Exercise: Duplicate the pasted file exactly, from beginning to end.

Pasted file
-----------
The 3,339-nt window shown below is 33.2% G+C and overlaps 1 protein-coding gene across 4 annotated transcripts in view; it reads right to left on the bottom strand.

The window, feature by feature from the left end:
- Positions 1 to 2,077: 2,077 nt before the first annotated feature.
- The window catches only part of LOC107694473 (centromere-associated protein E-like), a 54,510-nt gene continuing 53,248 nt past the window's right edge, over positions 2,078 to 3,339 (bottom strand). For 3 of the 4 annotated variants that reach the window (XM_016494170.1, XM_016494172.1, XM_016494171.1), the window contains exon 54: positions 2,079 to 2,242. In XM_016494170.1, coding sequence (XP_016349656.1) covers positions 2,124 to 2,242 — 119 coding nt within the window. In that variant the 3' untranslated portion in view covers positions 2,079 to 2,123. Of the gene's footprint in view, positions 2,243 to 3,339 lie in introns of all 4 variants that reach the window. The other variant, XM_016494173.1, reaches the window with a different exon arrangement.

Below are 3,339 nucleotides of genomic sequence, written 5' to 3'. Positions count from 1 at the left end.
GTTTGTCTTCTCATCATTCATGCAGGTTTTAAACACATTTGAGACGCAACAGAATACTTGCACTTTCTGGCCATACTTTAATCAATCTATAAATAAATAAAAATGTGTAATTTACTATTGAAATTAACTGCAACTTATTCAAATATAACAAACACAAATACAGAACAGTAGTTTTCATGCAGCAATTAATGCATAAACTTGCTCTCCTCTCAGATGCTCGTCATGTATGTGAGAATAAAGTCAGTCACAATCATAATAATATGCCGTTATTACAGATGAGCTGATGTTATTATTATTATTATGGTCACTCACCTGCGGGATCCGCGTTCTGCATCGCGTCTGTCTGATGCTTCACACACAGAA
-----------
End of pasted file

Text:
The 3,339-nt window shown below is 33.2% G+C and overlaps 1 protein-coding gene across 4 annotated transcripts in view; it reads right to left on the bottom strand.

The window, feature by feature from the left end:
- Positions 1 to 2,077: 2,077 nt before the first annotated feature.
- The window catches only part of LOC107694473 (centromere-associated protein E-like), a 54,510-nt gene continuing 53,248 nt past the window's right edge, over positions 2,078 to 3,339 (bottom strand). For 3 of the 4 annotated variants that reach the window (XM_016494170.1, XM_016494172.1, XM_016494171.1), the window contains exon 54: positions 2,079 to 2,242. In XM_016494170.1, coding sequence (XP_016349656.1) covers positions 2,124 to 2,242 — 119 coding nt within the window. In that variant the 3' untranslated portion in view covers positions 2,079 to 2,123. Of the gene's footprint in view, positions 2,243 to 3,339 lie in introns of all 4 variants that reach the window. The other variant, XM_016494173.1, reaches the window with a different exon arrangement.

Below are 3,339 nucleotides of genomic sequence, written 5' to 3'. Positions count from 1 at the left end.
GTTTGTCTTCTCATCATTCATGCAGGTTTTAAACACATTTGAGACGCAACAGAATACTTGCACTTTCTGGCCATACTTTAATCAATCTATAAATAAATAAAAATGTGTAATTTACTATTGAAATTAACTGCAACTTATTCAAATATAACAAACACAAATACAGAACAGTAGTTTTCATGCAGCAATTAATGCATAAACTTGCTCTCCTCTCAGATGCTCGTCATGTATGTGAGAATAAAGTCAGTCACAATCATAATAATATGCCGTTATTACAGATGAGCTGATGTTATTATTATTATTATGGTCACTCACCTGCGGGATCCGCGTTCTGCATCGCGTCTGTCTGATGCTTCACACACAGAA